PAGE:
After a long hibernation fighting the biting cold, a 24-year old, 160kg (350lb) Grizzly Bear alights from her set into the light of spring. She is no ordinary Grizzly but 399, so called because of the research number assigned to her by the Yellowstone Interagency Grizzly Study Team. And 399 is not alone; as she emerges from winter, her fine, golden-brown fur flowing in the early morning wind, she is accompanied by four tiny copies of herself.
While the human world is recalibrating after the outbreak of the COVID-19 pandemic, 399’s bearing of four young cubs give some sense of constancy, at least in the animal kingdom, generating a ripple of response among locked-down humans who have been following her progress for years.
“She still lives!” declared American wildlife photographer Thomas Mangelsen, not alone among his peers in expressing euphoric elation, because 399 is a living embodiment of a miracle that continues to reshape the reputation of Grizzly Bears in the American West.
399’s extraordinary longevity is a testament to the enduring legacy of American Grizzly Bear conservation policy in the United States, which can largely be traced back to the passage of the Endangered Species Act of 1973.
At the time of passing, the United States Supreme Court praised the Act, calling it “the most comprehensive legislation for the preservation of endangered species enacted by any nation.” Two years after the Act entered the statute books, Grizzlies in the contiguous United States (also known as the “Lower 48”) were added to the threatened category.
The passage of this Act paved the way for the Interagency Grizzly Bear Committee to be formed in 1983, which was tasked to help coordinate conservation efforts in the United States across local, state, tribal, and federal jurisdictions. Where often in practice organisations and bodies work at crossed purposes, generating self-harm in conservation projects, implicit in the Interagency was a cross-collaborative ethos across stakeholders within the context of conservation, co-opting all interested parties into collective, agreed methodologies to help protect American Grizzlies.
As a result, in 1991, regulated Grizzly hunting ceased in the Lower 48, although this reality in turn served to expose a tension between state and federal governments in the nation. Ever since the birth of the United States, the tension between these two levels of government have dominated the American political landscape.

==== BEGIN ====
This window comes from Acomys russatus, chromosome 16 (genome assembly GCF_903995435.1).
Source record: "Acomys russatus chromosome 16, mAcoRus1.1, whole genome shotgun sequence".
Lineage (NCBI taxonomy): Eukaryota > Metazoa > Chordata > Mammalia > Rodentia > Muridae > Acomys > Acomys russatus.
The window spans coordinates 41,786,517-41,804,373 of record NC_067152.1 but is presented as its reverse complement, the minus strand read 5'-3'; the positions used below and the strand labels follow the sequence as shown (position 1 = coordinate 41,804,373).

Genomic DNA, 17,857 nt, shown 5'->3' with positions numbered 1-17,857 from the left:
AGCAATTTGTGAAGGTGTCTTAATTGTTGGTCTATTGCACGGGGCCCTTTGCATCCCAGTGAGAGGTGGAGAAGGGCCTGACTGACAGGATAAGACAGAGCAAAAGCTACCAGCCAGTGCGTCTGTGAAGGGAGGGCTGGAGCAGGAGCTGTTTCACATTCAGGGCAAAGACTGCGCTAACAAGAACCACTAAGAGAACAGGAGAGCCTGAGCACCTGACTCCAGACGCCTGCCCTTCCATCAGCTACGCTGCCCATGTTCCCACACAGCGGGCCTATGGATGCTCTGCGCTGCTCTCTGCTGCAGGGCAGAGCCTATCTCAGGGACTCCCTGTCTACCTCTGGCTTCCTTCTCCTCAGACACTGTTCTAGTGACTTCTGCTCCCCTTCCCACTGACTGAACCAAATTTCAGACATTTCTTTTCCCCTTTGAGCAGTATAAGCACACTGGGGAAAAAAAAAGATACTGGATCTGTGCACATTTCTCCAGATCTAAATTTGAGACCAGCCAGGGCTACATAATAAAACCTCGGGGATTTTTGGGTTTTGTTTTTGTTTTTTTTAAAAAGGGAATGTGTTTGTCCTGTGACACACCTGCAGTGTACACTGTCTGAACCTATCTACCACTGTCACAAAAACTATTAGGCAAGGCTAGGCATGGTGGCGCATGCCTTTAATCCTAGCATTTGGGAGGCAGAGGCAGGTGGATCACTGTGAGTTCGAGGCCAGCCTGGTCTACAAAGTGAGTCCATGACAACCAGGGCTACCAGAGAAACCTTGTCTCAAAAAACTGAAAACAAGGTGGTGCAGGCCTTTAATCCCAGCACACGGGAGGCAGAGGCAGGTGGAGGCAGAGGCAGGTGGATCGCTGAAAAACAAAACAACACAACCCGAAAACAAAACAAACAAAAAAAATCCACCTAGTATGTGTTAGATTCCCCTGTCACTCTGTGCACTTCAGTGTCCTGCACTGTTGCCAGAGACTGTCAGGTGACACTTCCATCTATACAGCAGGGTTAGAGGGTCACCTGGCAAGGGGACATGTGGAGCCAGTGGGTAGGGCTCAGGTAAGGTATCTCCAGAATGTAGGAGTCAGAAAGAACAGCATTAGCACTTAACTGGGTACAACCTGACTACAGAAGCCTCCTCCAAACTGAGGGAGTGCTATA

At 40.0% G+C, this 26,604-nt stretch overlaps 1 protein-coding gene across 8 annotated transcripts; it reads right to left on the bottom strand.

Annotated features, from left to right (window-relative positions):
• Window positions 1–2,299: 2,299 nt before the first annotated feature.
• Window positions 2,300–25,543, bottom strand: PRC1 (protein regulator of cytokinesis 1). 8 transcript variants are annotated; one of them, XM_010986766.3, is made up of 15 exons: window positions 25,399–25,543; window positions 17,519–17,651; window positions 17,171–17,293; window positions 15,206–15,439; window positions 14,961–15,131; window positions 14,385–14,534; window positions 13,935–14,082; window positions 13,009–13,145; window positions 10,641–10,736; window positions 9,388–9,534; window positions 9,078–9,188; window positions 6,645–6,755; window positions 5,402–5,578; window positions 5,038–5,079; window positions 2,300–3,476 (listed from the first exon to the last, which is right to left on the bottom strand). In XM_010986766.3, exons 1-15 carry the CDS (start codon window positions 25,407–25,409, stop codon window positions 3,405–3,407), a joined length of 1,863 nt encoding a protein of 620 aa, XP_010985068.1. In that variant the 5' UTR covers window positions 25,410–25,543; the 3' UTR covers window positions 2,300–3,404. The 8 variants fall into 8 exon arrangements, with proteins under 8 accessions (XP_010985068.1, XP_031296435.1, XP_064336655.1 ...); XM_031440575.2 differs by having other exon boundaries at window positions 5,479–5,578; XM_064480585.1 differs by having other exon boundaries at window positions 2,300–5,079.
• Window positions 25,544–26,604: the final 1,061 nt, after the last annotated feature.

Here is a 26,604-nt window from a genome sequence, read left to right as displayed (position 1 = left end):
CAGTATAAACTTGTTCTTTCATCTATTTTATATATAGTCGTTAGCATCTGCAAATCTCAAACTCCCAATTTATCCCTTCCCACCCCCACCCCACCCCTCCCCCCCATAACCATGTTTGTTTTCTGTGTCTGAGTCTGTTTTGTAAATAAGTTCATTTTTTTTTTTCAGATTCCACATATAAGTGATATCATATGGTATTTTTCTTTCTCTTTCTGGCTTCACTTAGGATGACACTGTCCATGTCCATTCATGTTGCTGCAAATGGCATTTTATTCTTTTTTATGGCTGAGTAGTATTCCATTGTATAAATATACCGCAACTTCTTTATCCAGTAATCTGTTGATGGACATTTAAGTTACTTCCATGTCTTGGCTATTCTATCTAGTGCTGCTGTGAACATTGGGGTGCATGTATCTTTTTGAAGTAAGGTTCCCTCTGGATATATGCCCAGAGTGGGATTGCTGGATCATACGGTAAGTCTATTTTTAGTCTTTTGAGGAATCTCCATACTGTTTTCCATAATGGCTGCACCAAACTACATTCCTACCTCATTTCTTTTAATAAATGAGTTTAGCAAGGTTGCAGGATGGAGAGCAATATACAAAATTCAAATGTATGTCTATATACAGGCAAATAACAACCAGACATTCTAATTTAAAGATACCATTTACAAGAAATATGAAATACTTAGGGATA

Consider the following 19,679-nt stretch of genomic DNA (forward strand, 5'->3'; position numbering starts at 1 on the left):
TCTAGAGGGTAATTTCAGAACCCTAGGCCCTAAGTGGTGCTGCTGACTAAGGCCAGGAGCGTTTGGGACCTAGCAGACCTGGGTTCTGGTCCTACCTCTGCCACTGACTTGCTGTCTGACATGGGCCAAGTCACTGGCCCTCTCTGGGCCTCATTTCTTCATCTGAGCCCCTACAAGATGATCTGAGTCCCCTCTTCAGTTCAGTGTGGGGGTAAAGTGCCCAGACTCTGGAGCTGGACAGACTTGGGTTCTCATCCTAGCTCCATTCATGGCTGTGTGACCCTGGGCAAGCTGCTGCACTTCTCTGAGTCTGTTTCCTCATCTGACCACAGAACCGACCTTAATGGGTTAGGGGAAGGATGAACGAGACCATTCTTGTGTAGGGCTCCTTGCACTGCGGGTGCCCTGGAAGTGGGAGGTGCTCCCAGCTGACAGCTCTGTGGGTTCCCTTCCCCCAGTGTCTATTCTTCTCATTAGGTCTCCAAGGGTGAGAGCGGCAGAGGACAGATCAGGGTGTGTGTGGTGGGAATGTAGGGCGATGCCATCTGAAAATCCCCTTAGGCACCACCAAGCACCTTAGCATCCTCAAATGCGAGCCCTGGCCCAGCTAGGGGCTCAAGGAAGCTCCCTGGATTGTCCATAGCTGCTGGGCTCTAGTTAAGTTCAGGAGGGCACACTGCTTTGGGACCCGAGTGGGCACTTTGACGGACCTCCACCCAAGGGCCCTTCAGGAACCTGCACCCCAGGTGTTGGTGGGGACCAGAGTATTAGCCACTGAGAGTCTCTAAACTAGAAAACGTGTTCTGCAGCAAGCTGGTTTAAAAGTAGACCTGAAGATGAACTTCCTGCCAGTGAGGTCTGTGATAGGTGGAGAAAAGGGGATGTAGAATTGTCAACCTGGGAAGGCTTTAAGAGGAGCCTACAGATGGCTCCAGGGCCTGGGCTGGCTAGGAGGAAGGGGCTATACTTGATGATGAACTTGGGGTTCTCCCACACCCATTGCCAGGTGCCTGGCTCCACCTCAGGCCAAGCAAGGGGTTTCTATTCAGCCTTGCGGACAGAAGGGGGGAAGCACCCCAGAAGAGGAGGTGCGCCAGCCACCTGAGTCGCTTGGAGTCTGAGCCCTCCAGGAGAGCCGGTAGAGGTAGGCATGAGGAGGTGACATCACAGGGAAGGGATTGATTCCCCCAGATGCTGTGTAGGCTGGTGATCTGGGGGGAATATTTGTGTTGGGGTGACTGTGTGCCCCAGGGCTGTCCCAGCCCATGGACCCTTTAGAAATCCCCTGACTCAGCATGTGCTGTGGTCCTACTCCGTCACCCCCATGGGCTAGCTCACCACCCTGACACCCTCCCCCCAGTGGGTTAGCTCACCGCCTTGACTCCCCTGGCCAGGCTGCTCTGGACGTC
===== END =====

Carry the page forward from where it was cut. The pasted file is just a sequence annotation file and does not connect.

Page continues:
The tension is a timeless, recurring issue; an issue to which the Endangered Species Act was not immune. A notable example of this conflict within the context of Grizzly Bears was in the state of Montana, a state that permitted a limited number of bear hunts in order to combat aggressive bear-human interactions. The logic of the Montana authorities was to instill “a healthy fear of humans” into the minds of the local Grizzly population.
However, a federal judge in the U.S. District Court in the city of Missoula struck the hunts down days before they started, contending that the Endangered Species Act strictly allows the hunting of animals under the threatened category only in extreme circumstances. Not everyone was happy, but protection for the Grizzlies continued uninterrupted.
Following the ending of Grizzly Bear hunting, the U.S. Fish and Wildlife Service signed a groundbreaking revision of the 1982 Grizzly Bear Recovery Act on September 10, 1993.
“The grizzly bear is a symbolic and living embodiment of wild nature uncontrolled by man,” wrote famed conservationist Aldo Leopold in the beginning of the document, “Entering into Grizzly country represents a unique opportunity – to be part of an ecosystem in which man is not necessarily the dominant species.” It is within this historical and conservation context that 399 was born, three years later, in the winter of 1996.
“Where the Grizzly can walk, the earth is healthy and whole,” stated Lynne Seus, the Co-Founder of Vital Ground, a land trust that champions and advocates for the conservation of American Grizzlies. It is inherent from Seus’ statement that this species in the greater Yellowstone area, including 399, are essential pieces to the ecological puzzle that defines the natural world of the American West. Their contribution to the stabilizing of the local ecological system – as is often the case with apex predators – is paramount.
Perhaps the most famous recent case study which points to this phenomenon is the wolf in Yellowstone. When wolves were hunted out from Yellowstone in the nineteenth and early twentieth centuries, their removal resulted in booming populations of elk, who then decimated the surrounding vegetation and damaged the local supply of aspen trees. However, once wolves were reintroduced, the elk population was trimmed, and the aspens – among many other species of endemic plant – regained lost territory.
While a number of high-profile politicians are currently looking to revoke the Grizzly Bear protections, conservationists, indigenous groups, and study centers continue to advocate for the protections of Grizzly Bears at a local and national level in the United States. Although the debate is unlikely to cease in the foreseeable future, the nation-wide protection offered by the Endangered Species Act continues to be a blanket protection for the Grizzly, and thus naturally by extension, for its ecosystems.
“There can be no greater issue,” President Theodore Roosevelt famously proclaimed, “than that of conservation in this country.” It is reasonable to concur that the longevity of 399 was a direct result of federal protections granted to American Grizzlies, and as such, perhaps President Roosevelt’s historic voice may in fact not just be an echo from the past, but a call to the future of conservation in the American West.
Beto Wetter For The Yucatan Times
Beto Wetter lives in California from where he writes environmental features for wide-ranging online and print media.